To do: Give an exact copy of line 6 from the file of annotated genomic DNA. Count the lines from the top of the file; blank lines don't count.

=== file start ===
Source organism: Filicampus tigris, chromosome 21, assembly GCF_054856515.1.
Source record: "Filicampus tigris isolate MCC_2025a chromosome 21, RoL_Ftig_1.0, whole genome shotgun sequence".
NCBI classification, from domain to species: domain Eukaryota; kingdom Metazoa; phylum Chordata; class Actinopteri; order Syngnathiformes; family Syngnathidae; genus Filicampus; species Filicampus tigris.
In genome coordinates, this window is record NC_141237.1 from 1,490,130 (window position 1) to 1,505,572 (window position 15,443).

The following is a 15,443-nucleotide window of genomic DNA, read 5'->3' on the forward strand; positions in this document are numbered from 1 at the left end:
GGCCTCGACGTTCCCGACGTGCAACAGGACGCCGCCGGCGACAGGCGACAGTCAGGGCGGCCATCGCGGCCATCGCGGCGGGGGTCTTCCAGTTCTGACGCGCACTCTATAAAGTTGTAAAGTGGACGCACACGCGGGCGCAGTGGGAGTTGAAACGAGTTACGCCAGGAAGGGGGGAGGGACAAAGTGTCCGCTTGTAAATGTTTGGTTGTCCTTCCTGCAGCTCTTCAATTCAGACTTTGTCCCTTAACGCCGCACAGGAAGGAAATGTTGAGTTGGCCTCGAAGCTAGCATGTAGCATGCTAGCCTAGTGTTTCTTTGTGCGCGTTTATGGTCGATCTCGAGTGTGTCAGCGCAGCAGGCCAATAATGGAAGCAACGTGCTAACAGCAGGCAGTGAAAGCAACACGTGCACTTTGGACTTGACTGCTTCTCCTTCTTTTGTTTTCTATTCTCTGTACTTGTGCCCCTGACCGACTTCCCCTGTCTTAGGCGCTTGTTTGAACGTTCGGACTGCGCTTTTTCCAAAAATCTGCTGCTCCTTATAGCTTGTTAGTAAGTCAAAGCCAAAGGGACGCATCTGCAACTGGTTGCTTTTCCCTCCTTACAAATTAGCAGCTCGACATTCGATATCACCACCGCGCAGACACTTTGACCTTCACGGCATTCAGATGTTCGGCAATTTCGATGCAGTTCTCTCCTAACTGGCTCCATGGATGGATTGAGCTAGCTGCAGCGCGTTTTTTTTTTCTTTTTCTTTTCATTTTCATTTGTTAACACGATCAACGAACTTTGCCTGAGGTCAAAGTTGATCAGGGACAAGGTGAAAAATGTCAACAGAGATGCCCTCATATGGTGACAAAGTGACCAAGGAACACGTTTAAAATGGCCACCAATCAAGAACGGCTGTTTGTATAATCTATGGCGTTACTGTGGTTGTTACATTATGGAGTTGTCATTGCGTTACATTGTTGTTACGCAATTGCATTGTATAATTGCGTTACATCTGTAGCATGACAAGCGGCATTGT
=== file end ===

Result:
GGCCTCGACGTTCCCGACGTGCAACAGGACGCCGCCGGCGACAGGCGACAGTCAGGGCGGCCATCGCGGCCATCGCGGCGGGGGTCTTCCAGTTCTGACGCGCACTCTATAAAGTTGTAAAGTGGACGCACACGCGGGCGCAGTGGGAGTTGAAACGAGTTACGCCAGGAAGGGGGGAGGGACAAAGTGTCCGCTTGTAAATGTTTGGTTGTCCTTCCTGCAGCTCTTCAATTCAGACTTTGTCCCTTAACGCCGCACAGGAAGGAAATGTTGAGTTGGCCTCGAAGCTAGCATGTAGCATGCTAGCCTAGTGTTTCTTTGTGCGCGTTTATGGTCGATCTCGAGTGTGTCAGCGCAGCAGGCCAATAATGGAAGCAACGTGCTAACAGCAGGCAGTGAAAGCAACACGTGCACTTTGGACTTGACTGCTTCTCCTTCTTTTGTTTTCTATTCTCTGTACTTGTGCCCCTGACCGACTTCCCCTGTCTTAGGCGCTTGTTTGAACGTTCGGACTGCGCTTTTTCCAAAAATCTGCTGCTCCTTATAGCTTGTTAGTAAGTCAAAGCCAAAGGGACGCATCTGCAACTGGTTGCTTTTCCCTCCTTACAAATTAGCAGCTCGACATTCGATATCACCACCGCGCAGACACTTTGACCTTCACGGCATTCAGATGTTCGGCAATTTCGATGCAGTTCTCTCCTAACTGGCTCCATGGATGGATTGAGCTAGCTGCAGCGCGTTTTTTTTTTCTTTTTCTTTTCATTTTCATTTGTTAACACGATCAACGAACTTTGCCTGAGGTCAAAGTTGATCAGGGACAAGGTGAAAAATGTCAACAGAGATGCCCTCATATGGTGACAAAGTGACCAAGGAACACGTTTAAAATGGCCACCAATCAAGAACGGCTGTTTGTATAATCTATGGCGTTACTGTGGTTGTTACATTATGGAGTTGTCATTGCGTTACATTGTTGTTACGCAATTGCATTGTATAATTGCGTTACATCTGTAGCATGACAAGCGGCATTGT